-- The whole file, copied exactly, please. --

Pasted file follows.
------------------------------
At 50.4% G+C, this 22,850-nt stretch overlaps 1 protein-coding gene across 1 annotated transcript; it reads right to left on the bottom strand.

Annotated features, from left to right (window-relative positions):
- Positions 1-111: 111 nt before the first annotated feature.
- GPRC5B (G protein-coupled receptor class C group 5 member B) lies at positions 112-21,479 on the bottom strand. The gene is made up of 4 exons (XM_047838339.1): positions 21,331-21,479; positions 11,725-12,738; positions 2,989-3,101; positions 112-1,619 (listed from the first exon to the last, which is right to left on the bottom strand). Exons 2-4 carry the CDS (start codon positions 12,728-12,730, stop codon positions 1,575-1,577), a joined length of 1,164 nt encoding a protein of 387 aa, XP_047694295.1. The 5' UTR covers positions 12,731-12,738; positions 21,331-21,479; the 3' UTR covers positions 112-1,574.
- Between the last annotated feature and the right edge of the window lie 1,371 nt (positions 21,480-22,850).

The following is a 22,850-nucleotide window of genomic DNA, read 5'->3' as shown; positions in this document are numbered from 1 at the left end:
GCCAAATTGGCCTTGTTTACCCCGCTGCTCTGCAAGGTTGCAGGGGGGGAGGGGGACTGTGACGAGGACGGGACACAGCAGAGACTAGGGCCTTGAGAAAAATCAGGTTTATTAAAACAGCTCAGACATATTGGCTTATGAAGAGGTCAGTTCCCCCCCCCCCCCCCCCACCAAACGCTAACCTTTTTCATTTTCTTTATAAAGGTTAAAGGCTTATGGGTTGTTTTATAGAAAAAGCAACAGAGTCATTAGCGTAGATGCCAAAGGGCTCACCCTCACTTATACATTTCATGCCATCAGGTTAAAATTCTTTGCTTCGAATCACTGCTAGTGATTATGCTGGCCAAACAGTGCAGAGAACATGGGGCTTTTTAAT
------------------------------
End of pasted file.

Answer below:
At 50.4% G+C, this 22,850-nt stretch overlaps 1 protein-coding gene across 1 annotated transcript; it reads right to left on the bottom strand.

Annotated features, from left to right (window-relative positions):
- Positions 1-111: 111 nt before the first annotated feature.
- GPRC5B (G protein-coupled receptor class C group 5 member B) lies at positions 112-21,479 on the bottom strand. The gene is made up of 4 exons (XM_047838339.1): positions 21,331-21,479; positions 11,725-12,738; positions 2,989-3,101; positions 112-1,619 (listed from the first exon to the last, which is right to left on the bottom strand). Exons 2-4 carry the CDS (start codon positions 12,728-12,730, stop codon positions 1,575-1,577), a joined length of 1,164 nt encoding a protein of 387 aa, XP_047694295.1. The 5' UTR covers positions 12,731-12,738; positions 21,331-21,479; the 3' UTR covers positions 112-1,574.
- Between the last annotated feature and the right edge of the window lie 1,371 nt (positions 21,480-22,850).

The following is a 22,850-nucleotide window of genomic DNA, read 5'->3' as shown; positions in this document are numbered from 1 at the left end:
GCCAAATTGGCCTTGTTTACCCCGCTGCTCTGCAAGGTTGCAGGGGGGGAGGGGGACTGTGACGAGGACGGGACACAGCAGAGACTAGGGCCTTGAGAAAAATCAGGTTTATTAAAACAGCTCAGACATATTGGCTTATGAAGAGGTCAGTTCCCCCCCCCCCCCCCCCACCAAACGCTAACCTTTTTCATTTTCTTTATAAAGGTTAAAGGCTTATGGGTTGTTTTATAGAAAAAGCAACAGAGTCATTAGCGTAGATGCCAAAGGGCTCACCCTCACTTATACATTTCATGCCATCAGGTTAAAATTCTTTGCTTCGAATCACTGCTAGTGATTATGCTGGCCAAACAGTGCAGAGAACATGGGGCTTTTTAAT